Sister Hatune Dogan is a Universal Syrian Orthodox nun who does field work through "A Helping Hand to the Poor" dedicated to aid persecuted Christians, especially in Syria and Iraq.
Sister Dogan has been outspoken not only in calling out Muslims for their religious intolerance but also for Western complicity in not helping persecuted Christians. Sister Dogan's perspective from living in Syria noted that 95% of what was reported in the West about the Free Syrian Army (from which ISIS sprang) was wrong.
At the Defense of Christians Inaugural Summit in September, Sister Hatune decried the mainstream media's blindness to the slaughter, raping, ransoming, crucifying and killing of Christians in the Middle East.
Among the "thousands of stories" of Christian persecution, Sister Hatune recounted:
“I met an Iraqi girl, five-and-a-half-years maybe, and they kidnapped her. I met her at seven-and-a-half-years. Until today, she [will not] say, no one knows, what happened to her, because she was misused. They [were] paid $30,000 dollars to release her. They released her, but under that condition. I am sorry for her. That was the youngest girl that I met. She was misused.”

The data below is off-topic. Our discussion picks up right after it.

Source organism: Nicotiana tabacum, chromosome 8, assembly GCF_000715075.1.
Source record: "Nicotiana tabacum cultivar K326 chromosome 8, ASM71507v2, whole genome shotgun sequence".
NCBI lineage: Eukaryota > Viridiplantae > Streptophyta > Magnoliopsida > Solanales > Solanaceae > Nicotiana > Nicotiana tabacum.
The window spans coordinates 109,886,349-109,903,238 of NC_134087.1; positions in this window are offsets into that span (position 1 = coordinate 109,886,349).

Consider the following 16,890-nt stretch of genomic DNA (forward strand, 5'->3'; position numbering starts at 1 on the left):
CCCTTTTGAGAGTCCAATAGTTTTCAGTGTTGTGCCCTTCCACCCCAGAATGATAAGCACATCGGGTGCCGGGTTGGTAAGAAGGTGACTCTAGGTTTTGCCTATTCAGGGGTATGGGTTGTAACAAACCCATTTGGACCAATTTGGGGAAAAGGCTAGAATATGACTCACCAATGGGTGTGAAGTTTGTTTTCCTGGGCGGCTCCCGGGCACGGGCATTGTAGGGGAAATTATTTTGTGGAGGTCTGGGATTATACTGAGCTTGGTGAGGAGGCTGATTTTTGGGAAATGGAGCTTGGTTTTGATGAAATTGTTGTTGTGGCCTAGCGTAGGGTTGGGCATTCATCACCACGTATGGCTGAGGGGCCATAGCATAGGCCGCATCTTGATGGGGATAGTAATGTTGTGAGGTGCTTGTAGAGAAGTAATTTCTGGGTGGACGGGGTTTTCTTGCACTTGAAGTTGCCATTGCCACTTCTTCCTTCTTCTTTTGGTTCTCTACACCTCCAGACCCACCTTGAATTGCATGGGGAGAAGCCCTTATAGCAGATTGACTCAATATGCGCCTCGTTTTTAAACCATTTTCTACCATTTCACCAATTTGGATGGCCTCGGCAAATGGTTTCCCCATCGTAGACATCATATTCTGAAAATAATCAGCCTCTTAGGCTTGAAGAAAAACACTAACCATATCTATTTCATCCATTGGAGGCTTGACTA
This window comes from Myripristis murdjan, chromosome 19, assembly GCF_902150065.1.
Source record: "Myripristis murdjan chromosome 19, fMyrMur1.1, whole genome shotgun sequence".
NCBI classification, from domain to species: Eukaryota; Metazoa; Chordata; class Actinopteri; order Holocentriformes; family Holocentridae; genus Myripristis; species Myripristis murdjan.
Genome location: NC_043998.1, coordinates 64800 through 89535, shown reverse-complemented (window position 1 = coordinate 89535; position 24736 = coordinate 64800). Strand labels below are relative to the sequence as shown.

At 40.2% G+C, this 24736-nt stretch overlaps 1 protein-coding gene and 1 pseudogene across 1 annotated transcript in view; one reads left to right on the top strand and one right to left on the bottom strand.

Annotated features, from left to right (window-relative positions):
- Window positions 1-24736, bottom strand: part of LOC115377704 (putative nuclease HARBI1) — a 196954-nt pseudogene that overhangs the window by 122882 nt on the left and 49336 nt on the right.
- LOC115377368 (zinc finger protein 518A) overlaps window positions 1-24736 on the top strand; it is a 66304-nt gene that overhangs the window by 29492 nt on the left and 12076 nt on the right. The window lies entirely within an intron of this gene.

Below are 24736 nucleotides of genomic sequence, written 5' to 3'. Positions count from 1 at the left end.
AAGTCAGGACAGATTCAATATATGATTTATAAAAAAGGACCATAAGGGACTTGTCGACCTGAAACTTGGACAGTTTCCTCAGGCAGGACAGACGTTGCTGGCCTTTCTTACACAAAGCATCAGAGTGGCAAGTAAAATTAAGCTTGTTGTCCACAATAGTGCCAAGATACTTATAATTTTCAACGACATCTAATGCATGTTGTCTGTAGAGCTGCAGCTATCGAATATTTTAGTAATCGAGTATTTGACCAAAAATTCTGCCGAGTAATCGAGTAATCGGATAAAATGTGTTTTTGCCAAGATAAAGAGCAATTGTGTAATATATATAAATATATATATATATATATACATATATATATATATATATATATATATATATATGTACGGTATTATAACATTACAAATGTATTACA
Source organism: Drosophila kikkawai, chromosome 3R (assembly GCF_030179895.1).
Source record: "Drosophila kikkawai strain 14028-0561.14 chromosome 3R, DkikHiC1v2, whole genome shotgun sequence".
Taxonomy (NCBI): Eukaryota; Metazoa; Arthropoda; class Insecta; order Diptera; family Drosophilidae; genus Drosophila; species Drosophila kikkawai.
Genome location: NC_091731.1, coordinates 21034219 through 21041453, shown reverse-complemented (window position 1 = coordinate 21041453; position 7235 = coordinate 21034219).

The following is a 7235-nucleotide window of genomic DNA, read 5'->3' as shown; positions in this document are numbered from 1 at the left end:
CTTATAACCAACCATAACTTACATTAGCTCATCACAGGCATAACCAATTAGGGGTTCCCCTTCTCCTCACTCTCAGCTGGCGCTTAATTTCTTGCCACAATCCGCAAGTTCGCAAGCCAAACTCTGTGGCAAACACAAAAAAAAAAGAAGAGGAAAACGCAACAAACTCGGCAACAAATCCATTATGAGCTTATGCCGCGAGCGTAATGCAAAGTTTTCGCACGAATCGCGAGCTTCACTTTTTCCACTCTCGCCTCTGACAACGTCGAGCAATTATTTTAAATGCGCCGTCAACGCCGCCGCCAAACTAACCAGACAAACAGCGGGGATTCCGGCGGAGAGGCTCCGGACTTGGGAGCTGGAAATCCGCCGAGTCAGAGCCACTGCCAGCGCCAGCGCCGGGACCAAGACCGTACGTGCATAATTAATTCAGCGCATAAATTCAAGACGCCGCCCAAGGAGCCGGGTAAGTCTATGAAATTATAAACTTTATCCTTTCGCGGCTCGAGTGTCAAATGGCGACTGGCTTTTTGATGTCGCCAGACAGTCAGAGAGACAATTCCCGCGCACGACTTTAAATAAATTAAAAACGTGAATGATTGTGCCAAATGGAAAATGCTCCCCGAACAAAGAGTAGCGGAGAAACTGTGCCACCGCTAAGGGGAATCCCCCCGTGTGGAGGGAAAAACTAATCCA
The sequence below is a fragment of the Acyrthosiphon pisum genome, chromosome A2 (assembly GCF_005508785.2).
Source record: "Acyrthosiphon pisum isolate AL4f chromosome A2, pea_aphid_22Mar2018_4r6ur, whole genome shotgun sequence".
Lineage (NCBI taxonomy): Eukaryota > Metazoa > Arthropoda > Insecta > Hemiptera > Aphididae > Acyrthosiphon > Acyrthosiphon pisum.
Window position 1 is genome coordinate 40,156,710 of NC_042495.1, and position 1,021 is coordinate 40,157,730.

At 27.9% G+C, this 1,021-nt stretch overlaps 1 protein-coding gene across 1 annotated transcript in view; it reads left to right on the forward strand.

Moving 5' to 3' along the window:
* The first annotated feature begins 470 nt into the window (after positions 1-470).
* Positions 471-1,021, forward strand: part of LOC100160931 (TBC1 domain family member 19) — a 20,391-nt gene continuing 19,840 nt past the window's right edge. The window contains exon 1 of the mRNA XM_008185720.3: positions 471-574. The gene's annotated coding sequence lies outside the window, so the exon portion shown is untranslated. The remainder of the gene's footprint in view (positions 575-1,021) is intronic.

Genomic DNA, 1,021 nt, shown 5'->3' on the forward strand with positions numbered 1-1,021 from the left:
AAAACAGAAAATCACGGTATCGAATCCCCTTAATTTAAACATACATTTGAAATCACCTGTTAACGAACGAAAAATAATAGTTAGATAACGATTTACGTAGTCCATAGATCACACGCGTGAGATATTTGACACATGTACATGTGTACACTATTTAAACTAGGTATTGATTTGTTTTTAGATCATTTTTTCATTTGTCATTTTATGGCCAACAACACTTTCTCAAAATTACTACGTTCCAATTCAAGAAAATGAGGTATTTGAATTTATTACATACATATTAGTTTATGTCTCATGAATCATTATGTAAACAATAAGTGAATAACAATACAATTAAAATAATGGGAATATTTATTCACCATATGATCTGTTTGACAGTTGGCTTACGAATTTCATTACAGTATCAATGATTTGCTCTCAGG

Paying a ransom is no guarantee of being freed from a hell on Earth. A 21 year old Jordanian woman was abducted and repeatedly raped her. When these savages were not satisfied the ransom money, they cut her face in different ways. Sister Hatune saw with her own eyes 280 girls who were kidnapped and misused by Muslim men and then had their breasts and "other sensitive areas" cut. Sadly, these stories of horrific brutality were ignored in the American Mainstream Media to instead focus on the Ray Rice NFL reinstatement saga.
Moreover, Sister Hatune inveighed against the open immigration policies in Sweden favored Muslims rather than the persecuted Christians from the Middle East.
As we reflect upon the year that has past and make new year's resolutions, we ought to contemplate the lack of religious liberty and our collective lack of reaction to such deplorable deprivations in the Middle East and to a lesser extent at home in the West.
h/t: Media Research Center